Oil prices have been wild during the COVID-19 crisis, but things have been looking up for black gold lately …
And I think it’s only higher from here.
To start, WTI oil recently climbed back above $60 per barrel — nearly to pre-pandemic “normalcy” …
Remember one year ago, when crude futures briefly turned negative??
Meanwhile, the Energy Select Sector SPDR Fund (Ticker: XLE) exchange-traded fund (ETF) — which largely mirrors the movement of crude oil futures — has also been on fire so far this year, and the shares are approaching a key level …
Not to mention, the big dogs of the industry — OPEC+ and the International Energy Agency (IEA) — just said they expect oil demand to continue climbing in 2021 …
And, frankly, I’d have to agree.
In a nutshell, I think the energy sector is ripe with opportunities for traders right now — and today, I want to dive into 3 reasons oil is headed to $70 a barrel.
Reason 1: A New (Kinda) Era
Unless you’ve been hiding under a rock, you’re probably aware that President Joe Biden is a political warrior against climate change.
Sure, he’s not as active a warrior as some in his party would hope … but compared to the guy he replaced in the Oval Office, he’s a regular Sun Tzu.
So when the power dynamic in Washington, D.C., shifted again in January, it was all but expected Biden would roll back some Trump-era policies that favored big oil.
In fact, earlier this year, Biden issued an executive order revoking a Trump order that revoked an OBAMA order (got all that?) permanently banning offshore drilling in the Arctic and Atlantic Oceans.
Of course, anyone with a basic grasp of economics and the law of “supply and demand” can see why idled offshore drilling should translate into higher oil prices …
Less supply of a non-renewable resource + what I believe will be increasing demand = $$$.
Reason 2: Even Green Energy Needs Black Gold
Speaking of climate change, a common misconception is that all “green” energy is “clean” energy (i.e. – sans dirty oil).
However, that’s just not the case.
Take electricity, for instance.
We see more and more hybrids and electric vehicles on the road every day, but while that may eliminate or cut down on trips to the gas pump, it doesn’t mean oil was rendered entirely obsolete.
In fact, according to OPEC, “electricity generation” accounted for almost one-fifth of oil demand in 2019, among Organisation for Economic Co-operation and Development (OECD) member countries.
Courtesy of the OPEC World Oil Outlook 2045
Further, while I don’t pretend to be an industry expert on wind and solar power, I know the steel and carbon fiber required to produce some of the turbine blades and other equipment requires fossil fuels …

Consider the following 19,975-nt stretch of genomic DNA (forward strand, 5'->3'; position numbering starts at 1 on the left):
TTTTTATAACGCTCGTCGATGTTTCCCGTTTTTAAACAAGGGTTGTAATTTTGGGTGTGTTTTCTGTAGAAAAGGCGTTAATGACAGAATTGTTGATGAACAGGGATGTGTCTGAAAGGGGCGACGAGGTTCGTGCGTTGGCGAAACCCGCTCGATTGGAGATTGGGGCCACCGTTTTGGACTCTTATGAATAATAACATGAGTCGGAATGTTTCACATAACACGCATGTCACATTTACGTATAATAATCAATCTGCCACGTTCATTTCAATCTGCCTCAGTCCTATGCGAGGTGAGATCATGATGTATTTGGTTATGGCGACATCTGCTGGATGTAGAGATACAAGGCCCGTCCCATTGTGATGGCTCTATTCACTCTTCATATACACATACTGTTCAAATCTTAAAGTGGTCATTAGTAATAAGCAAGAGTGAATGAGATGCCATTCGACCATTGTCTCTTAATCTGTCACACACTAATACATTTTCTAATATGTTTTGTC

And don’t forget the oil needed to transport and ship all that green equipment …
So, although we seem to be on the right track, collectively, as far as reducing our carbon footprint, it’ll be a looong while — after you and I are dead — before oil demand is a total afterthought.
Reason 3: We’re Friggin’ Stir Crazy
I don’t know about you, but spending the past year mostly stuck in the house has been a mental challenge, to say the least.
Not that I don’t love quality time with the fam, buuuut … Humans just weren’t meant to be caged that long.
Per an Airbnb travel report issued in December, “the out-of-home activity that Americans miss most is travel for pleasure — just ahead of going to restaurants and bars.”
What’s more, 54% of the adults surveyed had either already booked a trip, were planning to book a trip, or expected to travel in 2021.
Courtesy of Airbnb’s “From Isolation To Connection – Travel in 2021”
While traveling internationally is pretty difficult these days, I know plenty of freshly vaccinated Americans anxious to GTFO and explore the States this summer.
I told you earlier my thoughts on several airline and cruise stocks that could benefit from a global reopening, but many people may still feel unsafe traveling that way …
But they’re not afraid to drive!
Before the pandemic, the top 10 destinations among Airbnb users included just two U.S. cities — L.A. and New York.
In 2021, the locales with the biggest year-over-year increases in search activity included Rodanthe, N.C., and Forks, Wash. (where “Twilight” was filmed, of course), as one in five adults said they wanted their destination to be within driving distance of home.
More cars on the road = more oil demand.
Watching the Charts
In closing, as I expect WTI prices to hit $70 a barrel — they traded above $63/barrel on Friday — I’ll be keeping an eye on stocks like Exxon Mobil (Ticker: XOM) and Marathon Oil (Ticker: MRO).
I’ll also be keeping tabs on the aforementioned XLE fund, which is basically a microcosm of the energy sector.
Shares of the ETF recently pulled back from the $54 area, which is about double their late-October lows.
XLE is now testing a foothold atop its 50-day simple moving average (SMA), which acted as a springboard in late February 2021, and could once again lift the fund.
XLE chart – courtesy of StockCharts.com
The ETF will have to take out the $57 region to truly get back to its pre-pandemic neighborhood …
But if oil gets to that $70/barrel marker, something tells me that shouldn’t be a problem for XLE.
Your Only Option,